I will note that the private insurers are starting to take a harder line on this. Last spring I was informed that a nasal spray I had been using for a decade was no longer covered by my insurance. They offered a couple of alternatives. I tried them and switched to one with no apparent difference. I suspect that this will occur more frequently. This is standard practice for almost any other product line that consumers and businesses buy.

    Finally, I have no problem with the patent protection system as it is necessary to spur R&D and risk-taking. However, it appears that many doctors are ill-informed as to why an expensive drug for a condition may be unnecessary if a cheap generic would work. Much of our pharmaceutical cost issue is probably as much an education issue as anything else.

    I know from my family’s experience in Canada that the doctors often have to show why an inexpensive drug is ineffective before they can prescribe a more expensive one. That almost sounds like a free market with cost control discipline.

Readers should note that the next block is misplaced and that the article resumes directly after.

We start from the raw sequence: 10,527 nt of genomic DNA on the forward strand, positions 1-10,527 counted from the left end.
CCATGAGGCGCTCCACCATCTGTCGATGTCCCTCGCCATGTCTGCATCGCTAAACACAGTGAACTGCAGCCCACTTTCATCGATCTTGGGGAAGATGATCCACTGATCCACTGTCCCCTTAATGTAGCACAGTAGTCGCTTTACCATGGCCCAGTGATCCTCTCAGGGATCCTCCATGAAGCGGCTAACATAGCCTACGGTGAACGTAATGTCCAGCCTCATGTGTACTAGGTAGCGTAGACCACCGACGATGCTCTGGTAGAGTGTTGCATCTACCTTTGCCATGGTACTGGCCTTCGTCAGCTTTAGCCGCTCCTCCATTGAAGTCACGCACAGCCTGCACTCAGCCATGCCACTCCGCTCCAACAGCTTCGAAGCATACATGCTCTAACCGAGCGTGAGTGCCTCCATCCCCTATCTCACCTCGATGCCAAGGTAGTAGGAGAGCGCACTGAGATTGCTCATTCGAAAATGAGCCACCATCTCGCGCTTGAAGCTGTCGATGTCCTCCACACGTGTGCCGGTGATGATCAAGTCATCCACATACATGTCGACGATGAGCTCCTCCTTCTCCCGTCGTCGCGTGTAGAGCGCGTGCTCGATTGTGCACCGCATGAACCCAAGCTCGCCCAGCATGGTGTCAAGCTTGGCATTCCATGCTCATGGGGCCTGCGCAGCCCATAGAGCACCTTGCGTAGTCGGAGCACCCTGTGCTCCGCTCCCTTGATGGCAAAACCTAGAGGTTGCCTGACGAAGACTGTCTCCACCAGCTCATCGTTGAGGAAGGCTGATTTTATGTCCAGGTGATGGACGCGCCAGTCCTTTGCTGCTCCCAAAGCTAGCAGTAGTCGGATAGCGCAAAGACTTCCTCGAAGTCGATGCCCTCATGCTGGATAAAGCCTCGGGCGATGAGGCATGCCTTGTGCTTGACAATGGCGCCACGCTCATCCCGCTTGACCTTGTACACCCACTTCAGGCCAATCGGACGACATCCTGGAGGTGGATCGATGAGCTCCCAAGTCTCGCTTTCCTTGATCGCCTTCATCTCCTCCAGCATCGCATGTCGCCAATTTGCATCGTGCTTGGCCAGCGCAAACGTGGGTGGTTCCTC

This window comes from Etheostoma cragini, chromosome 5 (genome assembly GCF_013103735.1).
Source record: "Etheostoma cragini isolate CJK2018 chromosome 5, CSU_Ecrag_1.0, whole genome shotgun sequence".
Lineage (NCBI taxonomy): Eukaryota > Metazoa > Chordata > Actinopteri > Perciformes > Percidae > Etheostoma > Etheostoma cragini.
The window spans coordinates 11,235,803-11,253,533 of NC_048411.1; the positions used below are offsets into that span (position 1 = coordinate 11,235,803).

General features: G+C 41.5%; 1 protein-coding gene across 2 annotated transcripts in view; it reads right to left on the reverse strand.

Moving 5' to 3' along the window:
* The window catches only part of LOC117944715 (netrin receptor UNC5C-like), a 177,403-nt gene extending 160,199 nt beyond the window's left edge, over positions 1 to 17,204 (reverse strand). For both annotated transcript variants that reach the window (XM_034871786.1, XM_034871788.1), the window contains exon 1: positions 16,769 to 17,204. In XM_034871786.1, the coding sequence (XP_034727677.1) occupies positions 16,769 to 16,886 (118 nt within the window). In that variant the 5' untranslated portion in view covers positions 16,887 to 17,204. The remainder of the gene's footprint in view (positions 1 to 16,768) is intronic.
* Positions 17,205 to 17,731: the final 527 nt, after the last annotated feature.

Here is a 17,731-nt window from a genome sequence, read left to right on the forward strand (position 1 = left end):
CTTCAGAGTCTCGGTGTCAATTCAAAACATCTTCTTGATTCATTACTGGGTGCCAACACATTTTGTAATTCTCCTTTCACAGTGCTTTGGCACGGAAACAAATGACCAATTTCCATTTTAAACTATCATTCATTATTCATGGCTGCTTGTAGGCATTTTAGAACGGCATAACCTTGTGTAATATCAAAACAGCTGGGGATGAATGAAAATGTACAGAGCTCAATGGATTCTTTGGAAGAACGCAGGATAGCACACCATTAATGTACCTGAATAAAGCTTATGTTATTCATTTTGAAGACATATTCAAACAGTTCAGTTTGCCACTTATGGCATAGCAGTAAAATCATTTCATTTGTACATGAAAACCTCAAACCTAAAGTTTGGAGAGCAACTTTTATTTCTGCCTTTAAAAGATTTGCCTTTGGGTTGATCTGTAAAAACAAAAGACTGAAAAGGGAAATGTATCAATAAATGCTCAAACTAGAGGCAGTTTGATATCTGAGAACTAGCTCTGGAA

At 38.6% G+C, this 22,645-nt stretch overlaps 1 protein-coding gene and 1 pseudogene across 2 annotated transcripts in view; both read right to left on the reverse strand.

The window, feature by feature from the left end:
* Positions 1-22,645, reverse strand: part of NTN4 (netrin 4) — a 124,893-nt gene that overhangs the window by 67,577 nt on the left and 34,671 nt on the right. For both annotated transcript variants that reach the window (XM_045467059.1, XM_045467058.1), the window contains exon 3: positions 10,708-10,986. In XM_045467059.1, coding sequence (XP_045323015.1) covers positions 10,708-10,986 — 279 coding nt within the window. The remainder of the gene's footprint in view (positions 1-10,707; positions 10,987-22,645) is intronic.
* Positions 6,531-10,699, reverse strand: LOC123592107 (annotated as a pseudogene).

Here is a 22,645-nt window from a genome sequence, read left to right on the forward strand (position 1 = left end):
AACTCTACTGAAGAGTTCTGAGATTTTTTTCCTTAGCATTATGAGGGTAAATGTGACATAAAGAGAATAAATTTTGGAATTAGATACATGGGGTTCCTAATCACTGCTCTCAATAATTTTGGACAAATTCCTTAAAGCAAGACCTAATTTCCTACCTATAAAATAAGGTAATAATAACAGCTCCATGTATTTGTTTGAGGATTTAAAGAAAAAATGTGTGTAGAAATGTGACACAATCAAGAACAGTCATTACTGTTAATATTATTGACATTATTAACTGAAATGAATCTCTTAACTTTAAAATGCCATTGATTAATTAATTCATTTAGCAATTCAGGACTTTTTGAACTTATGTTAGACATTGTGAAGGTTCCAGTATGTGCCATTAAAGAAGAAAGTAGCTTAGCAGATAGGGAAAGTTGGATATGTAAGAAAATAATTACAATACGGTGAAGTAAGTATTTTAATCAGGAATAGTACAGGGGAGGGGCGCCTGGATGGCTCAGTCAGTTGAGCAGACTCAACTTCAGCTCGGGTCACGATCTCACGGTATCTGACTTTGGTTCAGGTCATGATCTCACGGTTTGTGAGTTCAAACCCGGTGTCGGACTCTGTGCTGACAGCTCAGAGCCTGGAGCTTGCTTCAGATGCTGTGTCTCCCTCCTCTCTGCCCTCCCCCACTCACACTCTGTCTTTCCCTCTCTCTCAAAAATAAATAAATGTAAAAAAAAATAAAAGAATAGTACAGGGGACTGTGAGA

12. rd

    Here is a fun one on the value of economists from Marketplace:

    Basically, the economists track record in predicting things like GDP growth and interest rates are compared to a parrot’s track record if it was trained to say “GDP growth and inflation will be 3.5 percent, and interest rates won’t change” and “Whatever happened last quarter!”

    The economists do not come out favorably in the comparison. Does this mean we could eliminate entire swaths of the government bureacracy with a final cost that is only chicken feed?

  13. carping demon

    So, why does the NY Times mention AB 32 five times in its editorial, and the Koch brothers six times, yet neglect to mention that the proposition to overturn AP 32 is Proposition 23? Is that for them to know and readers to find out?

  14. Maxine Udall

    Typo alert:
    The United States Does Leave Drug Prices to the Market Dean Baker

    Should read: The United States Does NOT Leave Drug Prices to the Market Dean Baker